As odd as it may seem, I think the Sox may have actually upgraded at the closer position. Since Andrew Bailey has been closing out games for the small-market Oakland Athletics, he really isn’t as exposed to mainstream America as most closers, but I can tell you he is one of the best in the business. Sure, he played for the A’s, which were offensively anemic, and thus gave him more save opportunities, but I remind you that he *did* win the AL ROY a few years ago and has maintained this production since.
I guess you can argue that Cody Ross is a good signing with the Green Monster out in Left Field, but I really can’t think of many RHBs that wouldn’t benefit from having a wall 300 feet away from them while they’re at the plate. Seriously, can you think of more than ten hitters that wouldn’t be helped by that? The only names I’m coming up with are right handed slap hitters like Derek Jeter, but I have a feeling even he would be assisted by the wall.
Other than this, I really have nothing else to report on the subject that could be summed up in less than 500 words. The names on the lists suggest that the Red Sox probably deserve a higher grade, but I do have my reasons behind the grade.
Predicted Record Range: 90-95 wins A bunch of people didn’t do as well as they could’ve. Also, I never thought I would say this, but it might be a good thing that John Lackey is out for the season.
The Yankees season was really a culmination of surprise seasons from players. Including, but not limited to, the guys in this next picture:
Michael Pineda, Russell Branyan, Bill Hall, Hiroki Kuroda, Hideki Okajima, and Dewayne Wise.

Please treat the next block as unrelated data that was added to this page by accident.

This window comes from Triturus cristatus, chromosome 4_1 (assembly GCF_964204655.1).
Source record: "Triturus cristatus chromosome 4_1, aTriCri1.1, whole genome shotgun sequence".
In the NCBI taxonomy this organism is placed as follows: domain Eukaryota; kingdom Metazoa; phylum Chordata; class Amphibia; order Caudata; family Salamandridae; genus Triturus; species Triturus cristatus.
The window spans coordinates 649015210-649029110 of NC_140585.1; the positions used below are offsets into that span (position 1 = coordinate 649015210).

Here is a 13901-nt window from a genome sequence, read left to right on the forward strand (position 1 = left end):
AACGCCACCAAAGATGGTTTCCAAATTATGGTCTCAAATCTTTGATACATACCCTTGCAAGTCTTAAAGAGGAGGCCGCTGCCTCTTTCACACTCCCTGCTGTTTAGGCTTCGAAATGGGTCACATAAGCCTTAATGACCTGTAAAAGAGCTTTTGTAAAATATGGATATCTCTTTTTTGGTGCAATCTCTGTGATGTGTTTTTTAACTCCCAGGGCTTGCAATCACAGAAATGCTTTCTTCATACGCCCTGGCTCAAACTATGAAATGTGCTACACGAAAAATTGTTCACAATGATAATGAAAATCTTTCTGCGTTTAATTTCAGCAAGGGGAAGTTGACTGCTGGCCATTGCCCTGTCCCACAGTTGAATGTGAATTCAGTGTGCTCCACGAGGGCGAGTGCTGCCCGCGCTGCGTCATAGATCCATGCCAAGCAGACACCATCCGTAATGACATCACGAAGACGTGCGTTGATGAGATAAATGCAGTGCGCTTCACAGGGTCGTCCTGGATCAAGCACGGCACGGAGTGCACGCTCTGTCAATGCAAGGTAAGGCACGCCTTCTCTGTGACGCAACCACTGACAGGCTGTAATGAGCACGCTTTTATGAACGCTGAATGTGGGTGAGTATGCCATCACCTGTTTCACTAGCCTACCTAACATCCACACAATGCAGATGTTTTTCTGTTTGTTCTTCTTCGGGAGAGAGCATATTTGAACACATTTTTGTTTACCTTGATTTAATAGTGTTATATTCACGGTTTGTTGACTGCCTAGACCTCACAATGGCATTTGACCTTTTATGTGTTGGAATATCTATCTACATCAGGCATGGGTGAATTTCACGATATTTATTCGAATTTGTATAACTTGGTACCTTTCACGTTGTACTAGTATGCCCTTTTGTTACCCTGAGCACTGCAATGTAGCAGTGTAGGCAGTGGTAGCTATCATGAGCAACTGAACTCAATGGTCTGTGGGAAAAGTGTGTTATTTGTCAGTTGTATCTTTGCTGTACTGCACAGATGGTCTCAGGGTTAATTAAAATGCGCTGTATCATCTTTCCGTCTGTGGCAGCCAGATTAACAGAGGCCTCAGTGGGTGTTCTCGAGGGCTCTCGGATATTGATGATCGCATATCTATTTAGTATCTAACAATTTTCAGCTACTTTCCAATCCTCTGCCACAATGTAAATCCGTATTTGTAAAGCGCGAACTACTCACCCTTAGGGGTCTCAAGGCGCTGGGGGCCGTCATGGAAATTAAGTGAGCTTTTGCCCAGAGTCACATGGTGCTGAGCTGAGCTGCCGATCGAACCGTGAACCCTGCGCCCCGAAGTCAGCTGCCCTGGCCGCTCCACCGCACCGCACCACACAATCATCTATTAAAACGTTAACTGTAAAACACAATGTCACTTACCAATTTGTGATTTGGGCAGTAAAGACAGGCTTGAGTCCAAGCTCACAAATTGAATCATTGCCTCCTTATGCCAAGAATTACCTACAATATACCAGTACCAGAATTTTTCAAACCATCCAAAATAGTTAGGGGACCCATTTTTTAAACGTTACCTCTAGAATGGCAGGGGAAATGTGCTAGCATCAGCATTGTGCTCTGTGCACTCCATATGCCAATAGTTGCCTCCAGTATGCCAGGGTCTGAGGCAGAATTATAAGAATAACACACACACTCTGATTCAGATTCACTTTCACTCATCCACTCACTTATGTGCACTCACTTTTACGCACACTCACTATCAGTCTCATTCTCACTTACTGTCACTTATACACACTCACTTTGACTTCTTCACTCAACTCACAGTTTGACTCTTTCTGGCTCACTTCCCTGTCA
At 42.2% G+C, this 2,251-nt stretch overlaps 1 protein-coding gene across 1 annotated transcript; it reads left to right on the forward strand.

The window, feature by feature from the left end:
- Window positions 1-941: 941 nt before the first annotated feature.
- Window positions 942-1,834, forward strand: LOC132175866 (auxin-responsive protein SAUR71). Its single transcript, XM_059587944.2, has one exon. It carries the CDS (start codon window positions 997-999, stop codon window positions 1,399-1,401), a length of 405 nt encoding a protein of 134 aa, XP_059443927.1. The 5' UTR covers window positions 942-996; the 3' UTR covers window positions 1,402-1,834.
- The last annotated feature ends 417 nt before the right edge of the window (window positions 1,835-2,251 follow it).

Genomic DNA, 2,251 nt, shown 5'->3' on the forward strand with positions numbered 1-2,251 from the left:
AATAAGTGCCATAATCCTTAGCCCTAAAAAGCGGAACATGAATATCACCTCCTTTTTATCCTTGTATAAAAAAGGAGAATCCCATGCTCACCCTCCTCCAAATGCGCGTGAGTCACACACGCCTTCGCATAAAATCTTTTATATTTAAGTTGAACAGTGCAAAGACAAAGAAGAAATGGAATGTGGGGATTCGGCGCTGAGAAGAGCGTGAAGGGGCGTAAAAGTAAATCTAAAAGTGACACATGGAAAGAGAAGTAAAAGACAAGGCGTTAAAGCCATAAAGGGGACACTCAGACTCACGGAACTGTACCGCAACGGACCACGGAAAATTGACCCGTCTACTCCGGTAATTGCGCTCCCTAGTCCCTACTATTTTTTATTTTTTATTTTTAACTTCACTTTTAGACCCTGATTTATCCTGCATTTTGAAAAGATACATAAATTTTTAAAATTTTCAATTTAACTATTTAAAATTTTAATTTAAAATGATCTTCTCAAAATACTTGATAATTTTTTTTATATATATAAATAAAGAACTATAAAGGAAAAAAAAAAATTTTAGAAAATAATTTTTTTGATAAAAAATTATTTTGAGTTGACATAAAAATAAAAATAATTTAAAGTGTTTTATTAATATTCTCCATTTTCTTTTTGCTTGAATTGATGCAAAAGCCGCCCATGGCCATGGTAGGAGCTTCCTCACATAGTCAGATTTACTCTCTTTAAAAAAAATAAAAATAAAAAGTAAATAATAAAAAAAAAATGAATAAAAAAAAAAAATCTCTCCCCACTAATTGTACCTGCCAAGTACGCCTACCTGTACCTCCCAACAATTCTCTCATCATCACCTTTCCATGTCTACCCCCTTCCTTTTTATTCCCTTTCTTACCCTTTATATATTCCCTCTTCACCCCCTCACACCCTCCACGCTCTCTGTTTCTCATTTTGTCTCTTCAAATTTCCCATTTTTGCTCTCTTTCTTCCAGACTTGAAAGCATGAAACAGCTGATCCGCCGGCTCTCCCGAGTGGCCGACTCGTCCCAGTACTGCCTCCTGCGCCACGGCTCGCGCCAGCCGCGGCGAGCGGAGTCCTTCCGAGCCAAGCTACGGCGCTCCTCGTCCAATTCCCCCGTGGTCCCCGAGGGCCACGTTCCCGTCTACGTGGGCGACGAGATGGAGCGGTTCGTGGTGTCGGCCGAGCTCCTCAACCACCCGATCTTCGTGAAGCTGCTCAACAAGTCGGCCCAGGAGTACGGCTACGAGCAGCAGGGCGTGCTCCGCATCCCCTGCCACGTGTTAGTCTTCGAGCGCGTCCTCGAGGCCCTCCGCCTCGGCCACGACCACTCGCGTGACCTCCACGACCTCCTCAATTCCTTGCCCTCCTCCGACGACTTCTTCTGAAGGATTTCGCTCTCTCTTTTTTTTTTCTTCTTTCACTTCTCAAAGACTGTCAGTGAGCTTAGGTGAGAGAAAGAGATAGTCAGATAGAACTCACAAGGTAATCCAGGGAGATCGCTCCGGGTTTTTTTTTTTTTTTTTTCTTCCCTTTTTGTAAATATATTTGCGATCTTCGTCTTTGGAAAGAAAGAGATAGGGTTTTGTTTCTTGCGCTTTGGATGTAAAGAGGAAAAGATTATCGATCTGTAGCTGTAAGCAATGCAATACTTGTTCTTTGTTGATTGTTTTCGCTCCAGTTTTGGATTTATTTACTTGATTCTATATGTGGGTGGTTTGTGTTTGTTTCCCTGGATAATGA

Jesus Montero, Andrew Brackman, Bartolo Colon, Hector Noesi, Jorge Posada, and Scott Proctor.
Why?: Ok, I know that everyone wants to know how the Yankees and Mariners could possibly both end up being better. I *do* think that the Mariners got the better talent. However, I think the Yankees did what was best for the team. The Yankees have long been an offensive powerhouse, but they needed cheap pitching. The Yankees may have been able to effectively use Montero, but what we know they needed is to get more pitchers in their rotation. That is what all the Yankees fans were complaining about. I realize that being a GM is mostly about winning and not pleasing people, but when you operate your own network like the Yankees do, it has an elelment of pleasing the crowd to it, because hype surrounding the team going into a season boosts the rating early on in the year.
While this may be a short-term benefit, there is also a long-term one to this trade. As you may or may not have heard, the Yankees are trying to get under the luxury tax threshold within the next two years, as MLB is hiking up the penalties for being over it. The goal being to try and save about $100 million over the three years after that with the raised penalties. Pineda satisfies this goal, because he will cost about $7 million a year for what appears to be a number 2 starter. Starting Pitching usually cost more on the open market than hitting. So the Yankees will be both trading a surplus category for a stregnthening of a weakness and will be getting a pitcher for less than a pitcher of his talent would have cost on the open market. So if they had to sacrifice some talent and take on some risk, so be it. This is my take on it, anyway.